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Hackney mental health nurse anxious about NHS reform after "brutal" cuts mean service is already stretched

PUBLISHED: 12:37 15 November 2012

Staff from the mental health service in Hackney joined the TUC march last month, to protest against NHS reform

Staff from the mental health service in Hackney joined the TUC march last month, to protest against NHS reform

Archant

»A children's mental health nurse has expressed fears over the effects of privatisation through NHS reform after witnessing first hand the damage that cuts have already made to services.

In April 2011 the child and adolescent mental health services (CAMHS) in Hackney had to slash 25 per cent of its budget when a ring-fenced government grant ceased, meaning the core team of staff was reduced.

‘Risk’

One nurse from Hackney has chosen to speak anonymously to the Gazette, to expose the effect the “brutal behind the scenes” cuts have had.

“There’s always a risk of people harming themselves or others, no amount of resources can eliminate that risk, but when there are fewer resources the risk is increased,” the nurse said.

“Nationally there have been increased levels of mental health difficulties since the recession and we’ve certainly had an increase in referrals.

“But staff now have higher case loads so patients may see us less often.

“I think we are already stretched in terms of meeting the needs of the patients being referred to our service.”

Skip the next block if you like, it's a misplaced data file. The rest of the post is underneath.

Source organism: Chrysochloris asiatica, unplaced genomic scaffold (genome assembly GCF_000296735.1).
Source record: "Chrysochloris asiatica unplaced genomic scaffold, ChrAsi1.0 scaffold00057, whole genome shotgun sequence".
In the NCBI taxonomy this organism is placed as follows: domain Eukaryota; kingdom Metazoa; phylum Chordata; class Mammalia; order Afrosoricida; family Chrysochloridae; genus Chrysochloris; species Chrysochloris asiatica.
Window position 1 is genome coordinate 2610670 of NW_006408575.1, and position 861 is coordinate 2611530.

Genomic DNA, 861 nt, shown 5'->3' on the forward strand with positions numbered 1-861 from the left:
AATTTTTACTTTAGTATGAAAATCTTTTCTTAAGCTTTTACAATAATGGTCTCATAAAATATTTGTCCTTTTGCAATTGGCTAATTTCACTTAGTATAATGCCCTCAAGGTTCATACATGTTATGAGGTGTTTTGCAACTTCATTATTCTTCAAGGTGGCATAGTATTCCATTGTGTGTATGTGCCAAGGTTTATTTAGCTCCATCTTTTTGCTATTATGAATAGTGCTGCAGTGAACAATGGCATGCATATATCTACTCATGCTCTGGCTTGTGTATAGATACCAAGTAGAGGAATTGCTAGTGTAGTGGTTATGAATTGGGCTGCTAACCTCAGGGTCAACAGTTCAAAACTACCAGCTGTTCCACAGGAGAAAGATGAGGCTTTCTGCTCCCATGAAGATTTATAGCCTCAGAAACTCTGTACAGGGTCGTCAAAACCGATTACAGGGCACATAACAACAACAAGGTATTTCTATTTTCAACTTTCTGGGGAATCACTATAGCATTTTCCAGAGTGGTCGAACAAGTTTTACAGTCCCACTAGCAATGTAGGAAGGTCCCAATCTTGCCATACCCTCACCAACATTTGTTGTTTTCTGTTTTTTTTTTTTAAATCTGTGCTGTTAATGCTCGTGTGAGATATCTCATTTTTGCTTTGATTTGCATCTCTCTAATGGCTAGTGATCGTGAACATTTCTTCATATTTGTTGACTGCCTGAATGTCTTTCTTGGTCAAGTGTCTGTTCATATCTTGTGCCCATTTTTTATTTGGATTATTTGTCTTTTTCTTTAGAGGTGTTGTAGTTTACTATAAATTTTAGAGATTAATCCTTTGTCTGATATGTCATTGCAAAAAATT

The nurse added: “I worry that people will suffer with their mental health difficulties and that we aren’t now able to reach some of the harder to reach families.”

Bronwen Handyside, who is leading a campaign against NHS reform in Hackney, added: “Cuts are being made to services like these because the cost in damage to human beings only plays out later in terms of ruined lives, substance abuse, jail sentences and people never reaching their full potential.”

The nurse, who spoke to the Gazette, is now anxious about the effects the Health and Social Care Act, which has been passed as legislation, may have on the service.

Under the act, a group of clinicians led by local GPs will make decisions about health services in their area under the guise of clinical commissioning groups (CCG).

Any NHS service can be put out to tender and there is the possibility services and staff could be transferred over to private companies, like Virgin and Care UK.

“Absolutely, there will be a worse standard of care,” said the nurse.

A spokeswoman for the Department of Health said: “We have always been clear that whenever and however competition is used in the NHS, it must always be in the interests of patients, based on quality not price.”

‘Responsibilities’

She added that mental health issues are treated as seriously as physical complaints, and that the department is investing more than £50m in Children and Young People’s Improving Access to Psychological Therapies, which will benefit patients in Hackney.

A spokeswoman from NHS North East London and the City added: “The CCG’s draft constitution proposes that it would commission services ‘only from providers who can demonstrate a commitment to their social responsibilities and sustainability principles’.”

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